Anti-agile conferences

Let’s start by looking at what a conference is…


Definition: “a formal meeting of people with a shared interest, typically one that takes place over several days.”

Agile On The Beach Conference (2013)

The features:

  • Topics shape the audience
  • Rigid program
  • You know what you are getting
  • Often high profile expert speakers
  • Accessible for old-school thinkers
  • Can be expensive for participants



Definition: “A loosely structured conference emphasizing the informal exchange of information and ideas between participants, rather than following a conventionally structured programme of events.”

Manchester BarCamp 7 (2016)

The features:

  • Audience shape the topics
  • Flexible (unknown) program
  • Lean
    • Not so much preparation for speakers
    • Law of two feet: If a session is not useful to someone they will leave, which is less wasteful
  • Variable quality speakers
  • Everyone participates, which is more effective for learning
  • Often cheap/free for participants

Which is more agile?

I will now attempt to show that agile conferences are a paradox. I know it may seem odd applying agile (for software development) to something like a group of people communicating, but let’s give it a go. Perhaps we can compare some traits of Conferences and Unconferences to the Agile Manifesto:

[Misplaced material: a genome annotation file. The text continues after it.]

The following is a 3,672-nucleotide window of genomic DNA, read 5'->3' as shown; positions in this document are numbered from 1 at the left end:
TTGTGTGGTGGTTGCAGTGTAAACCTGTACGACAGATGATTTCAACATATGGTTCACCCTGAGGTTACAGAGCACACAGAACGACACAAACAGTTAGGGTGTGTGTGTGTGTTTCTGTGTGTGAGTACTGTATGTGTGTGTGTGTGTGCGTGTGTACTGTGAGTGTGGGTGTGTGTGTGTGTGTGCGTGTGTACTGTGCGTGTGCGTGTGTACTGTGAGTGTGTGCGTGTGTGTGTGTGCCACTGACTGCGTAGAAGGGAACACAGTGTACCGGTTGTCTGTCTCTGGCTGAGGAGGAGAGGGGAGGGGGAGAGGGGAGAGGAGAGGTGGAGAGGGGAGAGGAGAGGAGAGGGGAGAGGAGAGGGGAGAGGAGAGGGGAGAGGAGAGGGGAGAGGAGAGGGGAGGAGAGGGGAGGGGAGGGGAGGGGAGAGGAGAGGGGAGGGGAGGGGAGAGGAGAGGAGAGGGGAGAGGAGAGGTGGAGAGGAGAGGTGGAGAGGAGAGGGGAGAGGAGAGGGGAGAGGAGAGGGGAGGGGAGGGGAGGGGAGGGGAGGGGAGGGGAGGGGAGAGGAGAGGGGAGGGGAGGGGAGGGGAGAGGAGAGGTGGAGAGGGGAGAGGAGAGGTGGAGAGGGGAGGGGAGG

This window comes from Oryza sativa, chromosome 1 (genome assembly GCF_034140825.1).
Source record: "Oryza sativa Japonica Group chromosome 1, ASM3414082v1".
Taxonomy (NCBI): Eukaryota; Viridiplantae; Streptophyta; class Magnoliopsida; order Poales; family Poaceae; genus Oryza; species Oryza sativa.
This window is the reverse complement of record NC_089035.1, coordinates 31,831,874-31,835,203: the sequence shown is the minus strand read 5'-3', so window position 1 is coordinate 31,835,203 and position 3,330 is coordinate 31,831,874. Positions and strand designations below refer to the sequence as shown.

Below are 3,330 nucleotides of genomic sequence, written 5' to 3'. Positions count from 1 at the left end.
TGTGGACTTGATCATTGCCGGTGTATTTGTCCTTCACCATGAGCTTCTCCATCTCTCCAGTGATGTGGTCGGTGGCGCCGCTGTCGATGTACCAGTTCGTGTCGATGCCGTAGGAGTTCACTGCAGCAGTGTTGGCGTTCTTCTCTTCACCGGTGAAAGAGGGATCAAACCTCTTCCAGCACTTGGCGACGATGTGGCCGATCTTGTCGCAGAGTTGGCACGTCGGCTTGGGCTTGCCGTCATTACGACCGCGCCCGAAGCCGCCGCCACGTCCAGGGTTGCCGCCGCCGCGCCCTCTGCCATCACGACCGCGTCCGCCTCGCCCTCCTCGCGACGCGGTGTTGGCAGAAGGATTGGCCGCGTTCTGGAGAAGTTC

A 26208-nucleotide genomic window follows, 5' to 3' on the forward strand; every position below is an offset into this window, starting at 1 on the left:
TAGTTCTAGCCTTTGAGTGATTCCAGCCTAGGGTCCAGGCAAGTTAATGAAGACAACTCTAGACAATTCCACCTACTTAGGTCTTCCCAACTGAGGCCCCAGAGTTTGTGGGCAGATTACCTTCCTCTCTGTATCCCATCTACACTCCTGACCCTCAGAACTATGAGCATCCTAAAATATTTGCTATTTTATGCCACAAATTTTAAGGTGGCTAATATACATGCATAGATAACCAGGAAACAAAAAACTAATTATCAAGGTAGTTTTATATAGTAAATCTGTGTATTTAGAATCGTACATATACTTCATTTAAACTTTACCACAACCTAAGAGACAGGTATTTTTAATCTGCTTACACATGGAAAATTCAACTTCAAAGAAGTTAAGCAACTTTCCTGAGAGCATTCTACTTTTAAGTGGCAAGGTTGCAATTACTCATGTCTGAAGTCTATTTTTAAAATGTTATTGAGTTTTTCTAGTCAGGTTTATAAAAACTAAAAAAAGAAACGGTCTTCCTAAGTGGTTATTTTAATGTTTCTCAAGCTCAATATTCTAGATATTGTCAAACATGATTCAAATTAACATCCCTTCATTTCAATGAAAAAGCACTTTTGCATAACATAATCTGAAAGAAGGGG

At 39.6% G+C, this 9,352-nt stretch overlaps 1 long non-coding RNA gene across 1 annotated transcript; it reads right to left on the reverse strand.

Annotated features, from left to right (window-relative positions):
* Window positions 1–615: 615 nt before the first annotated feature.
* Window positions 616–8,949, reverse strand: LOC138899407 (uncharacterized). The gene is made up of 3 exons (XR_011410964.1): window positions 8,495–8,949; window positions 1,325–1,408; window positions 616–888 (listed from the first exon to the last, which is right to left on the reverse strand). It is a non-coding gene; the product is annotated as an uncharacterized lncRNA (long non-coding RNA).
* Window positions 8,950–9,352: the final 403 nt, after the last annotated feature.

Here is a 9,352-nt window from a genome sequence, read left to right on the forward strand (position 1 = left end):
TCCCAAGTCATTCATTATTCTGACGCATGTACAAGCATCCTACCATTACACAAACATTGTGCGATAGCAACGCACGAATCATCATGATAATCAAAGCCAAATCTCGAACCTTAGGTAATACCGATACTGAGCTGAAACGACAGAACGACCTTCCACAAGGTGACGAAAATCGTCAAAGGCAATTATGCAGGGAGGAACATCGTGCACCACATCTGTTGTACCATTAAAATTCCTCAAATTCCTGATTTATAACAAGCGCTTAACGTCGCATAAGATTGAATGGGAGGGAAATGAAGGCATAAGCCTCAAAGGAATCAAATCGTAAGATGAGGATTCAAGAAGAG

• Individuals and interactions over processes and tools
    • Unconference is more agile, since unconferences are attendee-led
  • Working software over comprehensive documentation
    • Arguably both styles similar with an Unconference perhaps slightly better, since conferences often document lots in their preparation
  • Customer collaboration over contract negotiation
    • Unconference is certainly better here, since unconferences are attendee-led (and the law-of-two feet means that “customers” don’t get what they don’t want)
  • Responding to change over following a plan
    • Unconference is massively better here

I put it to you that as agile evangelists, we shouldn’t be encouraging traditional conferences, which are prescriptive, irresponsive, contractual and process-driven.

Instead, we should support unconferences, perhaps by organising, participating or sponsoring them.


One thought on “Anti-agile conferences

  1. Interesting post Guy. I’m finding it hard to put my figure on quite why it is that I disagree… But let me try:

    The key idea behind the agile manifesto is that writing software is a creative process. Therefore, whilst it is indeed possible to apply the four agile principles to other aspects of life, the justification for doing so will become more tenuous the further removed we get from the creative sphere. One could argue quite easily that growing food in a collective is more agile than going to the supermarket, but that doesn’t mean that software developers should all go out and invest in a pair of Wellies!

    So what then of conferences? Are they hotbeds of creativity or simply places that people go to learn things in ready meal sized portions? From my experience they can be both. However, I don’t see why the creativity is something that needs to be actively planned. Instead the creativity happens as the collective forages for coffee and seeks out its dinner – forming new relationships and collaborating as they go…

    But people go on a conference to learn things too, and that – I would argue – is not really a creative process. Instead one just needs to choose her seminars, caffeinate up and digest. But to do that one needs to have structure, and sometimes structure is exactly what a room full of bean bags just doesn’t have!

    What do you think?


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